My observation is that most bully supervisors are genuinely proud of their prowess at getting people to behave. They have no impetus to change, because their twisted logic reinforces the behaviors that elicit compliance.

They often view themselves as smarter than the people working for them and bark out orders because they sincerely believe they know best.

Another clueless possibility is that the entire corporate culture is stuck in this Ebenezer Scrooge mentality. Hard as it is to fathom, there are still old-style companies where management likes to terrorize. The same holds for family businesses where one generation intimidates the next.

Lack of trust

A bully supervisor trashes trust on a daily basis without realizing it. When trust is low, all other functions in the organization operate like a car would run on watered-down gasoline.

The irony is that when the bully supervisor sees things sputtering and not working well, the logical reaction is to jump in with combat boots on to “fix” the problems. That bullying behavior perpetuates the problem in a vicious cycle of cause and effect. If there is no external force to break the cycle, it will just continue.

Short term focus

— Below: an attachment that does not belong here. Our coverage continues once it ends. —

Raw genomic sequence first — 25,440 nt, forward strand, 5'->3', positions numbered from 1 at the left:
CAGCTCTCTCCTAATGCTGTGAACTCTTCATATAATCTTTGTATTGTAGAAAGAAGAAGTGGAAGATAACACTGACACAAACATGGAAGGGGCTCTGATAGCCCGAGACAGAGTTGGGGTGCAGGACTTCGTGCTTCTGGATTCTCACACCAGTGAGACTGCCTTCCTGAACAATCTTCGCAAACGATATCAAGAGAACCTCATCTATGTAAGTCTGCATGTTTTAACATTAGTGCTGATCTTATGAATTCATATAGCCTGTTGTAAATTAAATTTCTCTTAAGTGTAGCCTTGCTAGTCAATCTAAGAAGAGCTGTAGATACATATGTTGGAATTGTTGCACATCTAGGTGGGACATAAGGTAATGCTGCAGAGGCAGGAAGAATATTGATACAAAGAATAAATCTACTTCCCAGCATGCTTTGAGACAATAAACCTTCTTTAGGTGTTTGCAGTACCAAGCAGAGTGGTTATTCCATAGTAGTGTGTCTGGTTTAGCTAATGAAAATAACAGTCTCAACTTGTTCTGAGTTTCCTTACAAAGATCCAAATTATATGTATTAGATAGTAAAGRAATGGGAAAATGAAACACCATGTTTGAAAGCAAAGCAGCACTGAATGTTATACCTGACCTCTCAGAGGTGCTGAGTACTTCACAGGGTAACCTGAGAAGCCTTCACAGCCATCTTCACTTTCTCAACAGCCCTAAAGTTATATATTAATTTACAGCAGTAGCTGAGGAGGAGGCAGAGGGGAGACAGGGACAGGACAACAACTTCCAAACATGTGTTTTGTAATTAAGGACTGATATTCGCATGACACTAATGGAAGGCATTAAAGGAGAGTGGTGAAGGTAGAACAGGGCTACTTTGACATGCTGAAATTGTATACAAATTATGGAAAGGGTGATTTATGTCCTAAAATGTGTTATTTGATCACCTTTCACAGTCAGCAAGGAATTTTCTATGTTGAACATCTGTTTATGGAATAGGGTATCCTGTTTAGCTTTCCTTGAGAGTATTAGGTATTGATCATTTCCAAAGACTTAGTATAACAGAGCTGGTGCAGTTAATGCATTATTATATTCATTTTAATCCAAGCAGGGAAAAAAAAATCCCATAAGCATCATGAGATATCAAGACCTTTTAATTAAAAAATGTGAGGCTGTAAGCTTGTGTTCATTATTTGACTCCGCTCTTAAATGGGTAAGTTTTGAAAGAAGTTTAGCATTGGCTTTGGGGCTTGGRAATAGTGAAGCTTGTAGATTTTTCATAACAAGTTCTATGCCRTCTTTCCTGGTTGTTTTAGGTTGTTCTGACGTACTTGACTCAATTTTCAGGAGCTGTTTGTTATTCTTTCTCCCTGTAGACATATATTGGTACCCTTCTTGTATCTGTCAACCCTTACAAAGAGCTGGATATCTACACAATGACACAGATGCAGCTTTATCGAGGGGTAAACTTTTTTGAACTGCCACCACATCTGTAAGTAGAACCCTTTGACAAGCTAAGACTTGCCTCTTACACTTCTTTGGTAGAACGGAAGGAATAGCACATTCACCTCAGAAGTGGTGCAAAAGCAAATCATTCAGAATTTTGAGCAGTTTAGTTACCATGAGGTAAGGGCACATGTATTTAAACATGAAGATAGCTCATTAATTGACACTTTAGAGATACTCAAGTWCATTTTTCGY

Most bully supervisors have a fixation on short term actions and do not see the long term damage being done to the culture. They would describe “culture” as some squishy concept that is for softies.

If you propose ideas to improve the culture to a bully supervisor, he or she will start talking about performance and accountability.

Holding people accountable is a very popular phrase in management these days. Imagine a world where there was less need to talk about holding people accountable because the culture they worked in was one that automatically extracted their maximum discretionary effort.

If the vast majority of workers in a unit habitually performed at the very peak of their potential because they wanted to, then accountability would take care of itself.

Lack of skills

Bully supervisors often have not had good leadership capabilities built in through training and mentoring. You cannot blame a tyrant if he or she has never been shown a better way to lead.